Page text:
Photo credit above: "A stop sign in flood waters in the Ashborough subdivision near Summerville, S.C., Monday, Oct. 5, 2015. South Carolina is still struggling with flood waters due to a slow moving storm system." (AP Photo/Mic Smith)
Stuff Happens to the Environment, Like Climate Change. Tom Friedman, the pride of St. Louis Park, has an Op-Ed at The New York Times; here's an excerpt: "...There was a time when we could tolerate this kind of dumb-as-we-wanna-be thinking. But it’s over. The next eight years will be critical for the world’s climate and ecosystems, and if you vote for a climate skeptic for president, you’d better talk to your kids first, because you will have to answer to them later. If you have time to read one book on this subject, I highly recommend the new “Big World, Small Planet,” by Johan Rockstrom, director of the Stockholm Resilience Center, and Mattias Klum, whose stunning photographs of ecosystem disruptions reinforce the urgency of the moment..."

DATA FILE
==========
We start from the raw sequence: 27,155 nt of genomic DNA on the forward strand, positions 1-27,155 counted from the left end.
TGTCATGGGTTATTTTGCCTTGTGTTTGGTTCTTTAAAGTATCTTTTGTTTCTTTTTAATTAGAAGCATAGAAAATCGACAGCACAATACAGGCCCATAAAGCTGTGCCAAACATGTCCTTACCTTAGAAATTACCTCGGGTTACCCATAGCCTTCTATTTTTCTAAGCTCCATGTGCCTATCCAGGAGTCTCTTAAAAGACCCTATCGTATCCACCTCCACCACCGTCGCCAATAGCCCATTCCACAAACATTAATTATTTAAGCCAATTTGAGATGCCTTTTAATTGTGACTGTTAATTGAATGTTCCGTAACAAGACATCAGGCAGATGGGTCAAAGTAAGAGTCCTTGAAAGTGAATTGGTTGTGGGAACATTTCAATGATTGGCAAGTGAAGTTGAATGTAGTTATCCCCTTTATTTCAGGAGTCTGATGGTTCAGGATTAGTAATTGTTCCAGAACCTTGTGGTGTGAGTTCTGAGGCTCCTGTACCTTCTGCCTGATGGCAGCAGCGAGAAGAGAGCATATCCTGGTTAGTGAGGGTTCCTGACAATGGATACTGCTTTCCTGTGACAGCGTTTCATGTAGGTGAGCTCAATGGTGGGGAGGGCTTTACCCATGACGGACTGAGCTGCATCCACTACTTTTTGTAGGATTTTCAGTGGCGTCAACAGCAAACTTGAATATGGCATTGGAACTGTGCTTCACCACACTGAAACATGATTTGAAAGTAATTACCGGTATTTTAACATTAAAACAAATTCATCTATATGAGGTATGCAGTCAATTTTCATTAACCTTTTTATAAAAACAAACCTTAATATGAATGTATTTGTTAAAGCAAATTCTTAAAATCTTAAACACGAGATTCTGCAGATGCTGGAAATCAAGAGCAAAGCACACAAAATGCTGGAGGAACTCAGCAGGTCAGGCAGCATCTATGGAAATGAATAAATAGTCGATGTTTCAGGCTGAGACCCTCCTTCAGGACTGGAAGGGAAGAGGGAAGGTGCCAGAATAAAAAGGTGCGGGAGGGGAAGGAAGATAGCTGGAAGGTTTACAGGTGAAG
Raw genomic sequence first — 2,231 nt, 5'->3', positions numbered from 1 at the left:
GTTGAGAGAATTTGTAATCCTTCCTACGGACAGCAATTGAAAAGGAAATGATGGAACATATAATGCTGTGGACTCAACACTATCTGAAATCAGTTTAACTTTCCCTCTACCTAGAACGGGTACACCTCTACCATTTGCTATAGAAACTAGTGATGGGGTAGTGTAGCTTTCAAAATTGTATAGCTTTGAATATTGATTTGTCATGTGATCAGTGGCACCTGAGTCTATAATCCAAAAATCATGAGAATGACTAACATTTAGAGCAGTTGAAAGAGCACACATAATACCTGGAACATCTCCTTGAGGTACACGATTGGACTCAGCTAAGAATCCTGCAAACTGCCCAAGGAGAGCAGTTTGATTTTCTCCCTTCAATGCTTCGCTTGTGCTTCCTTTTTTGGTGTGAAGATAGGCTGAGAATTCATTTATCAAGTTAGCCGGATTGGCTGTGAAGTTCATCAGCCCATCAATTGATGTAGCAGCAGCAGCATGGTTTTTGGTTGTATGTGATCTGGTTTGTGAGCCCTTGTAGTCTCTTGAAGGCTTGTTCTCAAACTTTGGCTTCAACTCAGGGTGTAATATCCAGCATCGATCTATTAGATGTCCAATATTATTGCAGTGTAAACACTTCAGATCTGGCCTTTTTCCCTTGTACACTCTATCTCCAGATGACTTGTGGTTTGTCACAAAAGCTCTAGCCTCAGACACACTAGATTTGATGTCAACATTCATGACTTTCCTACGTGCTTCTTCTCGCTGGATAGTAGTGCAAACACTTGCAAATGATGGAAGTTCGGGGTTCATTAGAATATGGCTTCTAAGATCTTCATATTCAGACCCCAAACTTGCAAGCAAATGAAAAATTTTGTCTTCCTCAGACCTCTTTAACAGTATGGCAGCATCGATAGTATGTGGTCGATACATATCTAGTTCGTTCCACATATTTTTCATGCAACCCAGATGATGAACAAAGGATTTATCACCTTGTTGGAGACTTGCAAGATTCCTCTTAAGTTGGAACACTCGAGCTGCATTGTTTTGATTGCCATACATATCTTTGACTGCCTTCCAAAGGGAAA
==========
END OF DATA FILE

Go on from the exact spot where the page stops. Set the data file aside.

An Inconvenient Truth for Florida. Lawmakers in the Sunshine State are still in a state of denial, and that will probably come back to haunt them in the years to come. Here's an excerpt of an Op-Ed at gainesville.com: "...Yet as noted at the conference, state lawmakers have passed on large-scale mitigation efforts to prevent seawater from infiltrating the freshwater aquifer that supplies drinking water. The state is also keeping residents from taking steps to cut the carbon emissions that contribute to climate change. Florida is ranked third in its potential to produce solar energy yet is just one of four states that limit electric sales to utilities, according to the Herald. Florida’s major utilities have gutted solar rebate programs and energy-efficiency goals, and now are fighting an initiative that would create solar competition for them..."
Photo credit above: "A man walks the flooded sidewalk along Indian Creek Drive in Miami Beach on Sept. 28." Mily Michot/The Miami Herald via AP.